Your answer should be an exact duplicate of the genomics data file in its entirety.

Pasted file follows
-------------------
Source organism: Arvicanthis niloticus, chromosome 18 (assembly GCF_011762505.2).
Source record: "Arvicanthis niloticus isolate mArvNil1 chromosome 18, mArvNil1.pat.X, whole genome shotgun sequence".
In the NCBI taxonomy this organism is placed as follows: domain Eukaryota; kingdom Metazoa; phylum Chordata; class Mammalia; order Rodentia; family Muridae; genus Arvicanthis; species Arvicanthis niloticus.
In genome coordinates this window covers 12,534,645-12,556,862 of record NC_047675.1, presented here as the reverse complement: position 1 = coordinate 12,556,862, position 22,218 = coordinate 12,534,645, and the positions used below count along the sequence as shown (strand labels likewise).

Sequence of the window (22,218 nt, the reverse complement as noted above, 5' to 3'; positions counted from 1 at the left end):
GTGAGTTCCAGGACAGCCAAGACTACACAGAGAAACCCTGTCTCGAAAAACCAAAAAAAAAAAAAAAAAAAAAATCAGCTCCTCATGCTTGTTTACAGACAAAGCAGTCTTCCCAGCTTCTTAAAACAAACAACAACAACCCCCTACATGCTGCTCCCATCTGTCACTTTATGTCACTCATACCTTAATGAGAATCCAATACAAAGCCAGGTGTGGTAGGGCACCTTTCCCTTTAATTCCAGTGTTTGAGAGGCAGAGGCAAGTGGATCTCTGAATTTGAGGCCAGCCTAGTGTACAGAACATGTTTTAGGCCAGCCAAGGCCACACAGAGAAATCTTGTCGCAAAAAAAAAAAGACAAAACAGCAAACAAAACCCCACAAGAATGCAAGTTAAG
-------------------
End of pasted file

Source organism: Arvicanthis niloticus, chromosome 18 (assembly GCF_011762505.2).
Source record: "Arvicanthis niloticus isolate mArvNil1 chromosome 18, mArvNil1.pat.X, whole genome shotgun sequence".
In the NCBI taxonomy this organism is placed as follows: domain Eukaryota; kingdom Metazoa; phylum Chordata; class Mammalia; order Rodentia; family Muridae; genus Arvicanthis; species Arvicanthis niloticus.
In genome coordinates this window covers 12,534,645-12,556,862 of record NC_047675.1, presented here as the reverse complement: position 1 = coordinate 12,556,862, position 22,218 = coordinate 12,534,645, and the positions used below count along the sequence as shown (strand labels likewise).

Sequence of the window (22,218 nt, the reverse complement as noted above, 5' to 3'; positions counted from 1 at the left end):
GTGAGTTCCAGGACAGCCAAGACTACACAGAGAAACCCTGTCTCGAAAAACCAAAAAAAAAAAAAAAAAAAAAATCAGCTCCTCATGCTTGTTTACAGACAAAGCAGTCTTCCCAGCTTCTTAAAACAAACAACAACAACCCCCTACATGCTGCTCCCATCTGTCACTTTATGTCACTCATACCTTAATGAGAATCCAATACAAAGCCAGGTGTGGTAGGGCACCTTTCCCTTTAATTCCAGTGTTTGAGAGGCAGAGGCAAGTGGATCTCTGAATTTGAGGCCAGCCTAGTGTACAGAACATGTTTTAGGCCAGCCAAGGCCACACAGAGAAATCTTGTCGCAAAAAAAAAAAGACAAAACAGCAAACAAAACCCCACAAGAATGCAAGTTAAG